For those who want to "know the score before they go," Tamarkin and U.Va. music associate professor Richard Will present informative and entertaining pre-concert lectures.
"Noon Notes" is held at the Northside Library on the Friday preceding each masterworks subscription concert. "One of the joys of being a music director is spreading the news about symphonic music," Tamarkin said. "This passion extends to listeners of all ages. The idea is not to present the most information about a piece of music, but to find the right information to whet the listener's musical appetite and to heighten his or her experience in the concert hall."
Will added, "I count the pre-concert lectures" – held in Minor Hall prior to Saturday night concerts in Old Cabell Hall, and in the Forum at Monticello High School prior to Sunday afternoon concerts – "among the most rewarding presentations that I do, and also the most challenging. While not necessarily trained in music, the audience is extremely knowledgeable about history and culture, and many have been attending orchestra concerts for a very long time.
"The trick, therefore, is to introduce the program in a way that engages them intellectually without pre-supposing any formal study of music, and that helps them to appreciate something new about even the most familiar pieces."
To reach beyond an audience that consumes large classical orchestral works, the Charlottesville & University Symphony Orchestra launched two additional projects. In January 2007, the Chamber Orchestra of Charlottesville, an all-professional ensemble, was established to perform works written expressly for smaller orchestras. This group travels to communities outside Charlottesville and is more flexible in schedule since it is not dependent on student participation. The ensemble's Jan. 30 concert (8 p.m , Old Cabell Hall will be repeated as part of the Valley Symphonic Concert Series in Staunton the following evening.
The full orchestra also offered its inaugural pops performance with Symphony Under the Stars, sponsored by the University Programs Council, to an audience of more than 5,000 people in the McIntire Amphitheater on Sept. 19.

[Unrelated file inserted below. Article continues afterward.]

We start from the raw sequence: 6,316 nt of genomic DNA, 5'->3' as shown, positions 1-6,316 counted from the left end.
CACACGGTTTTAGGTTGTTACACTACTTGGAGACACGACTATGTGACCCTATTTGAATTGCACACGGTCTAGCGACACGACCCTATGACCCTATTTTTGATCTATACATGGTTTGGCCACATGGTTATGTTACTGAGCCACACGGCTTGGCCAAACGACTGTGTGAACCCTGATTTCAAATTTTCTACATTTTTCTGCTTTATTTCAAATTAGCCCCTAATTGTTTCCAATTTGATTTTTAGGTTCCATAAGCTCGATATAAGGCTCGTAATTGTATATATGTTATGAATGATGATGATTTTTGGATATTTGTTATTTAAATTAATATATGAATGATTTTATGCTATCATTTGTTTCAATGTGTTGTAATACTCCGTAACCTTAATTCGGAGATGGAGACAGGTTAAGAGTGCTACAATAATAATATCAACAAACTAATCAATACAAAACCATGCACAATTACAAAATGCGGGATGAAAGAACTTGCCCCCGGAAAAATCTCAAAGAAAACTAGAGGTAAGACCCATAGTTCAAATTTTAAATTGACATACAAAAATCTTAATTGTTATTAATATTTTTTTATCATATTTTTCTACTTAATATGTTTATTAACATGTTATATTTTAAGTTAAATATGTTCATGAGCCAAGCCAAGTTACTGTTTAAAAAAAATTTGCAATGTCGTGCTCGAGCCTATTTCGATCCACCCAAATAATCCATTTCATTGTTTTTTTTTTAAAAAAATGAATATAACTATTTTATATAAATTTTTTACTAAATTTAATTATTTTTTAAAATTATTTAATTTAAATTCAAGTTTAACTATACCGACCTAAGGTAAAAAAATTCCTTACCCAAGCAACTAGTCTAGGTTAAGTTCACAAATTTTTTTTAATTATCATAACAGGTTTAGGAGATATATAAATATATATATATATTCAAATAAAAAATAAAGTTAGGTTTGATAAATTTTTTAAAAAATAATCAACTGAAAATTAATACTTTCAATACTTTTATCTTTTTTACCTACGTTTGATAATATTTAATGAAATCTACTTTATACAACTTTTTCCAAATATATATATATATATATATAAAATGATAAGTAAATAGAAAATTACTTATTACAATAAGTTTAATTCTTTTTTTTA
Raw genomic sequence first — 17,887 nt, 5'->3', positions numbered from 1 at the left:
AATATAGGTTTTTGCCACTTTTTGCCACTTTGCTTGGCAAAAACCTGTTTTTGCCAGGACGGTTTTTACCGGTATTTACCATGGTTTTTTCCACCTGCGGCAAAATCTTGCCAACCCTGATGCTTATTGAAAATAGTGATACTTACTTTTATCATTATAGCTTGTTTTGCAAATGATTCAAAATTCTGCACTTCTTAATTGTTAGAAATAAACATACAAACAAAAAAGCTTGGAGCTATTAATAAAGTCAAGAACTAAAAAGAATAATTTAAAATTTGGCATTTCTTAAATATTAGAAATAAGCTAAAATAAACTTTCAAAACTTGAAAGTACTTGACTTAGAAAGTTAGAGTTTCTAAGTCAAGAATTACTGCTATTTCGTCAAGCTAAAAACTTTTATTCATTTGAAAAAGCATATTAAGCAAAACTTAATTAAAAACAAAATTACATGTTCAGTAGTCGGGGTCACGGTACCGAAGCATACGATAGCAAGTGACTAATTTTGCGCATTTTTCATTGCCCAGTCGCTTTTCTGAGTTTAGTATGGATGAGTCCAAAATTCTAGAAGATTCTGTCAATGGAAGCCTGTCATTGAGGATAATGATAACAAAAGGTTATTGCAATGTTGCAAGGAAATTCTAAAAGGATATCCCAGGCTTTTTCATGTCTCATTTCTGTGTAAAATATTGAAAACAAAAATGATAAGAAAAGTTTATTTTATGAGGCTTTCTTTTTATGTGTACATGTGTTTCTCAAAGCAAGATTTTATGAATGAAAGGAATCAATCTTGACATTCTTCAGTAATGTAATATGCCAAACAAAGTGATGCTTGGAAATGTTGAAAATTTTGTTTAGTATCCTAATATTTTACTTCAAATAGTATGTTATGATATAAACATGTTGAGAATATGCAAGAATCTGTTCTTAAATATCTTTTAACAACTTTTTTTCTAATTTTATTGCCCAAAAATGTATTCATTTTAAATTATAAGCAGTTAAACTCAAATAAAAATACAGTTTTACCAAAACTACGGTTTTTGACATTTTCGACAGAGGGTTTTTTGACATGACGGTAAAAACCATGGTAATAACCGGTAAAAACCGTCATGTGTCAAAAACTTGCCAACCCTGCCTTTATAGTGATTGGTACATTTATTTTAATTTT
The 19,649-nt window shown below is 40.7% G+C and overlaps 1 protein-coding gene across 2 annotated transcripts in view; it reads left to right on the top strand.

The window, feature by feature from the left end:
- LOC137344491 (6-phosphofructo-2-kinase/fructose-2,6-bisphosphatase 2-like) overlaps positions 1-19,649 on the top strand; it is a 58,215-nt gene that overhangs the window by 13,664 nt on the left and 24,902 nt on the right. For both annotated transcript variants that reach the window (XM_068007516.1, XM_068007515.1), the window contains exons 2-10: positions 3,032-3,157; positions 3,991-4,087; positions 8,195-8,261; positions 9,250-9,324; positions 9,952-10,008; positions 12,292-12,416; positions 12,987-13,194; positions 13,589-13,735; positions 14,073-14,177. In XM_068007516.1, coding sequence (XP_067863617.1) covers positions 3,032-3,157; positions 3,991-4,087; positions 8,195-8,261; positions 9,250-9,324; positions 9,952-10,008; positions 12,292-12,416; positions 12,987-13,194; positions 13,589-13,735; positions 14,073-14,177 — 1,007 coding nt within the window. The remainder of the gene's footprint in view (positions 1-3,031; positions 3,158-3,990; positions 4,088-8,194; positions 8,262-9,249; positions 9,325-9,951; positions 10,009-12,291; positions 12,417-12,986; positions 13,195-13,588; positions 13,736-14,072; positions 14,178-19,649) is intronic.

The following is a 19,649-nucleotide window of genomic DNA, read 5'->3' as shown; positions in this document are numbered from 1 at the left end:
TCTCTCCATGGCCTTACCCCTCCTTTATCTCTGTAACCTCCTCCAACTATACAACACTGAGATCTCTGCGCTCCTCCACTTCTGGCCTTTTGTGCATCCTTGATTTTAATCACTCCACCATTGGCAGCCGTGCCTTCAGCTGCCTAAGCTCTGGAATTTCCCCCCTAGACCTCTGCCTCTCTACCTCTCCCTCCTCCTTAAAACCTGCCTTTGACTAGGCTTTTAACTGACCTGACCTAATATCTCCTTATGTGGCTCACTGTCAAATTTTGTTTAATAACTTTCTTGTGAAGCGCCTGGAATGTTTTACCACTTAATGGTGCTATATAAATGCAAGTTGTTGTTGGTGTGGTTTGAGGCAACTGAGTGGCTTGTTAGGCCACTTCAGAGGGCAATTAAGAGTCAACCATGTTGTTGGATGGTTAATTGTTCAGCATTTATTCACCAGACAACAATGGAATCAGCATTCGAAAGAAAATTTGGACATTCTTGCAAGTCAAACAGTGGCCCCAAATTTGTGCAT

Additional outreach activities during the current season include neighborhood parties that enable orchestra fans and supporters to become better acquainted with members of the orchestra in an intimate setting, and several events in conjunction with the April 24-25 premier of a commissioned work by Judith Shatin, William R. Kennan Jr. Professor of Music at U.Va., titled "Jefferson, In His Own Words."
The orchestra is even the topic of a documentary film, currently in production, by two U.Va. media studies students, who are highlighting the organization's educational initiatives and the impact its programs have on student and community members.
Masterminding many of these programs is Elizabeth "Ibby" Roberts, the orchestra's outreach coordinator, with support from the Board of Directors' Education Committee. Roberts is also the orchestra's principal bassoonist, a half-time U.Va. music faculty member and a busy freelance performer and teacher. She was nominated for the 2008 Virginia Governor's Award for the Arts for her efforts on behalf of music education and outreach.
The Charlottesville & University Symphony Orchestra's education and outreach programs are underwritten by Bank of America, BAMA Works of the Dave Matthews Band, Dominion Power, Target, the Wachovia Wells Fargo Foundation, the Francis J. Sheridan Fund and the Mr. and Mrs. James L. Brown Fund for Youth Concerts.